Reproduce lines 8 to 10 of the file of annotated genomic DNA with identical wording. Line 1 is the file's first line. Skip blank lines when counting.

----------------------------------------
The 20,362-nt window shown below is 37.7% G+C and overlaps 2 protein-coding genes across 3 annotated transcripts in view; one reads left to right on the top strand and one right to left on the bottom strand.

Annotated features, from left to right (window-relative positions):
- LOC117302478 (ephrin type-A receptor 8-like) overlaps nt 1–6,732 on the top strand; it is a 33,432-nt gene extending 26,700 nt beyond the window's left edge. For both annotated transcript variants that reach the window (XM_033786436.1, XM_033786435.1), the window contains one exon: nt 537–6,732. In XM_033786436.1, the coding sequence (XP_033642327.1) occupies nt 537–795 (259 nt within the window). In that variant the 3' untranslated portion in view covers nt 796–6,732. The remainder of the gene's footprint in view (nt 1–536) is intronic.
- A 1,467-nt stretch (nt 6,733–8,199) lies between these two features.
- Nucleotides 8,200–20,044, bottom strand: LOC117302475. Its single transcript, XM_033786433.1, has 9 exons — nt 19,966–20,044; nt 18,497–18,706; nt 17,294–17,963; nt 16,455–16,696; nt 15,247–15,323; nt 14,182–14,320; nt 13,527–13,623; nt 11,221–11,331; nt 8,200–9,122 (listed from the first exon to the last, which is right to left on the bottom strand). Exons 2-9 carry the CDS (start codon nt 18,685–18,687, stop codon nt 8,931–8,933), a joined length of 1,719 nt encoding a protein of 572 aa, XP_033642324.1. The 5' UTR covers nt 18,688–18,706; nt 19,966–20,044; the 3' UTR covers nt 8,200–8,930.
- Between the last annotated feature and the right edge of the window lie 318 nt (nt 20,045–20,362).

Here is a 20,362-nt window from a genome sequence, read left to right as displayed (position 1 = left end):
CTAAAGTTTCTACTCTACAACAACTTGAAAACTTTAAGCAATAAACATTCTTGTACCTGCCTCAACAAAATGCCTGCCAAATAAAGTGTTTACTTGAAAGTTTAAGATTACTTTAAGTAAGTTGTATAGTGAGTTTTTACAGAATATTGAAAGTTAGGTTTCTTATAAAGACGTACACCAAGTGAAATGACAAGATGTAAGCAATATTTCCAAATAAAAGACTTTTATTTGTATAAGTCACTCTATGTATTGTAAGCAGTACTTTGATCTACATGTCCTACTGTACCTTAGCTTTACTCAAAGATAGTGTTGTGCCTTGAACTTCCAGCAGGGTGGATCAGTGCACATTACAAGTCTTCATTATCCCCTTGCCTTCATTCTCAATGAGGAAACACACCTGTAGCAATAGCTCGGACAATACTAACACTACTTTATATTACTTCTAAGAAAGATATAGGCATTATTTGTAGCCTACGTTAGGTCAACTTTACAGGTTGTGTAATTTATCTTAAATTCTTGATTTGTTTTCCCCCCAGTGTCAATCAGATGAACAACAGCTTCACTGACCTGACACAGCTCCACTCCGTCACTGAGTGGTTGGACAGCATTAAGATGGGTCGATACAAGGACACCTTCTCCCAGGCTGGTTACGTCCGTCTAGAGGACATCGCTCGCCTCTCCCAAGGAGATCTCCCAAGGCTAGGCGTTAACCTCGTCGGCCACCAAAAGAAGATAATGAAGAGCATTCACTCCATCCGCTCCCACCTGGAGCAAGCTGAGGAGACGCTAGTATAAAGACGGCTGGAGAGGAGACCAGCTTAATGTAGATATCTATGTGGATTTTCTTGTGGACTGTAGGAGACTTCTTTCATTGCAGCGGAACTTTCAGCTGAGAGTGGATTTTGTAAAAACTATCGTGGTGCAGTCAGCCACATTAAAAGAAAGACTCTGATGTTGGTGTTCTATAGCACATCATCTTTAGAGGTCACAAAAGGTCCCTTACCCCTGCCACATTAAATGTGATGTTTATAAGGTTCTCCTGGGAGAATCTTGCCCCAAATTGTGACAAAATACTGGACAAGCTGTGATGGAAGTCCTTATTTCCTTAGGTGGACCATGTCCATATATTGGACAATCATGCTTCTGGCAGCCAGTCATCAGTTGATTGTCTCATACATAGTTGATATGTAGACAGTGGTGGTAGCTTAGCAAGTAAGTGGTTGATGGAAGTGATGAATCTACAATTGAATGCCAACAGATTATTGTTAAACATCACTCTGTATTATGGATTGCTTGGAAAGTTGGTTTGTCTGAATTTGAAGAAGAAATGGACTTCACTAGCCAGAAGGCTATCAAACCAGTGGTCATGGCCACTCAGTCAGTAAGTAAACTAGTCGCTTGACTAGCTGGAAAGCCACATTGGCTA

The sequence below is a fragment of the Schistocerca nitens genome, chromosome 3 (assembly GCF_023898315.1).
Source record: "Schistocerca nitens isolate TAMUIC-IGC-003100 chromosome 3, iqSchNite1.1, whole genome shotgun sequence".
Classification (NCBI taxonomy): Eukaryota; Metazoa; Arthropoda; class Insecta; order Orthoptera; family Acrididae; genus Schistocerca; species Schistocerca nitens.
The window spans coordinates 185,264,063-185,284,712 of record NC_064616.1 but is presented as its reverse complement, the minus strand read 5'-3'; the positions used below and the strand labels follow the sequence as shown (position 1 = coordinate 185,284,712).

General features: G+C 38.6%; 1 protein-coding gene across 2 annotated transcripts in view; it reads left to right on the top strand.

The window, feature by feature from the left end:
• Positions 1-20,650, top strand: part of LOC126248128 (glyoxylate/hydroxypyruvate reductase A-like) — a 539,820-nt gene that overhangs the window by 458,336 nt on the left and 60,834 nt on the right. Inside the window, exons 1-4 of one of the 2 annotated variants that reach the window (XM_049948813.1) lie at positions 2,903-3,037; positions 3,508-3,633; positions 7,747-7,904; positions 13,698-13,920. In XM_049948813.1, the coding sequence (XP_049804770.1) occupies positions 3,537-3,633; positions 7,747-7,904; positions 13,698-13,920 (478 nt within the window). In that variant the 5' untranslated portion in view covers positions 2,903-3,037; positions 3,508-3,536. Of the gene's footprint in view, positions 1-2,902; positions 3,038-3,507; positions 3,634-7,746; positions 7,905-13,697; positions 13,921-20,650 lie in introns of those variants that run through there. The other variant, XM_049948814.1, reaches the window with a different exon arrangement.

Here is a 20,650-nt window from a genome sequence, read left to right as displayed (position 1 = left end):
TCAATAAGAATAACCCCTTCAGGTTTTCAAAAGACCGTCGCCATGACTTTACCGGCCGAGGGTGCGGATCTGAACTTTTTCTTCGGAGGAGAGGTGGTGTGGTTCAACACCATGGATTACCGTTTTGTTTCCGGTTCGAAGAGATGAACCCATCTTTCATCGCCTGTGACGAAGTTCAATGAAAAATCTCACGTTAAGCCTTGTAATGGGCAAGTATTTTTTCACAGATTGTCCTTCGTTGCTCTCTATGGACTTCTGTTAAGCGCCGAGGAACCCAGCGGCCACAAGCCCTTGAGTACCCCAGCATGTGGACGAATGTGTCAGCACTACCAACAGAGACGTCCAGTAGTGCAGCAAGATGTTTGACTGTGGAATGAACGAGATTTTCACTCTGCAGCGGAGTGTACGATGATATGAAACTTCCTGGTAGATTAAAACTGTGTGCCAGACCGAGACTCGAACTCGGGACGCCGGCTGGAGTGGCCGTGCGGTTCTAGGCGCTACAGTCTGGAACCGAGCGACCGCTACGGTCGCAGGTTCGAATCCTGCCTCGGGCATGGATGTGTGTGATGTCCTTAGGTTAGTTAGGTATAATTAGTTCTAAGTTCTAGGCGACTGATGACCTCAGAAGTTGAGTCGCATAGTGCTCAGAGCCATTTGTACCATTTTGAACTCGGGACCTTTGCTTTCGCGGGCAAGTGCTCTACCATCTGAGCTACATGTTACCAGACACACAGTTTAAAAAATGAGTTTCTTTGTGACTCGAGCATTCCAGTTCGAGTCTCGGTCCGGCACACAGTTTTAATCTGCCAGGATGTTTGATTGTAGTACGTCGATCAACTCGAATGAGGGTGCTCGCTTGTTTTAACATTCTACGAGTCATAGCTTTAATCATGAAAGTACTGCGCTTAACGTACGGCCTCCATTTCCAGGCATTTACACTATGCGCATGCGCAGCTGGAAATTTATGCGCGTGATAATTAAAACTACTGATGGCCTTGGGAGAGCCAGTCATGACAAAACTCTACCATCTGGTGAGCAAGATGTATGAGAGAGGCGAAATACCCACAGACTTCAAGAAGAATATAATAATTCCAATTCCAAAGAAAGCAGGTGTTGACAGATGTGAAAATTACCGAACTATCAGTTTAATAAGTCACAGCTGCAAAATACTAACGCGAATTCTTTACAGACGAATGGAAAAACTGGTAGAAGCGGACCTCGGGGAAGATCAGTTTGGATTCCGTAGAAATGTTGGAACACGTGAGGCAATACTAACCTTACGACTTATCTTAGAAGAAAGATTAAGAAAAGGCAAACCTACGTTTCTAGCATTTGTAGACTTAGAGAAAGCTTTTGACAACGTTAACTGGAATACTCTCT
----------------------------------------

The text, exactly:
CTAAAGTTTCTACTCTACAACAACTTGAAAACTTTAAGCAATAAACATTCTTGTACCTGCCTCAACAAAATGCCTGCCAAATAAAGTGTTTACTTGAAAGTTTAAGATTACTTTAAGTAAGTTGTATAGTGAGTTTTTACAGAATATTGAAAGTTAGGTTTCTTATAAAGACGTACACCAAGTGAAATGACAAGATGTAAGCAATATTTCCAAATAAAAGACTTTTATTTGTATAAGTCACTCTATGTATTGTAAGCAGTACTTTGATCTACATGTCCTACTGTACCTTAGCTTTACTCAAAGATAGTGTTGTGCCTTGAACTTCCAGCAGGGTGGATCAGTGCACATTACAAGTCTTCATTATCCCCTTGCCTTCATTCTCAATGAGGAAACACACCTGTAGCAATAGCTCGGACAATACTAACACTACTTTATATTACTTCTAAGAAAGATATAGGCATTATTTGTAGCCTACGTTAGGTCAACTTTACAGGTTGTGTAATTTATCTTAAATTCTTGATTTGTTTTCCCCCCAGTGTCAATCAGATGAACAACAGCTTCACTGACCTGACACAGCTCCACTCCGTCACTGAGTGGTTGGACAGCATTAAGATGGGTCGATACAAGGACACCTTCTCCCAGGCTGGTTACGTCCGTCTAGAGGACATCGCTCGCCTCTCCCAAGGAGATCTCCCAAGGCTAGGCGTTAACCTCGTCGGCCACCAAAAGAAGATAATGAAGAGCATTCACTCCATCCGCTCCCACCTGGAGCAAGCTGAGGAGACGCTAGTATAAAGACGGCTGGAGAGGAGACCAGCTTAATGTAGATATCTATGTGGATTTTCTTGTGGACTGTAGGAGACTTCTTTCATTGCAGCGGAACTTTCAGCTGAGAGTGGATTTTGTAAAAACTATCGTGGTGCAGTCAGCCACATTAAAAGAAAGACTCTGATGTTGGTGTTCTATAGCACATCATCTTTAGAGGTCACAAAAGGTCCCTTACCCCTGCCACATTAAATGTGATGTTTATAAGGTTCTCCTGGGAGAATCTTGCCCCAAATTGTGACAAAATACTGGACAAGCTGTGATGGAAGTCCTTATTTCCTTAGGTGGACCATGTCCATATATTGGACAATCATGCTTCTGGCAGCCAGTCATCAGTTGATTGTCTCATACATAGTTGATATGTAGACAGTGGTGGTAGCTTAGCAAGTAAGTGGTTGATGGAAGTGATGAATCTACAATTGAATGCCAACAGATTATTGTTAAACATCACTCTGTATTATGGATTGCTTGGAAAGTTGGTTTGTCTGAATTTGAAGAAGAAATGGACTTCACTAGCCAGAAGGCTATCAAACCAGTGGTCATGGCCACTCAGTCAGTAAGTAAACTAGTCGCTTGACTAGCTGGAAAGCCACATTGGCTA

The sequence below is a fragment of the Schistocerca nitens genome, chromosome 3 (assembly GCF_023898315.1).
Source record: "Schistocerca nitens isolate TAMUIC-IGC-003100 chromosome 3, iqSchNite1.1, whole genome shotgun sequence".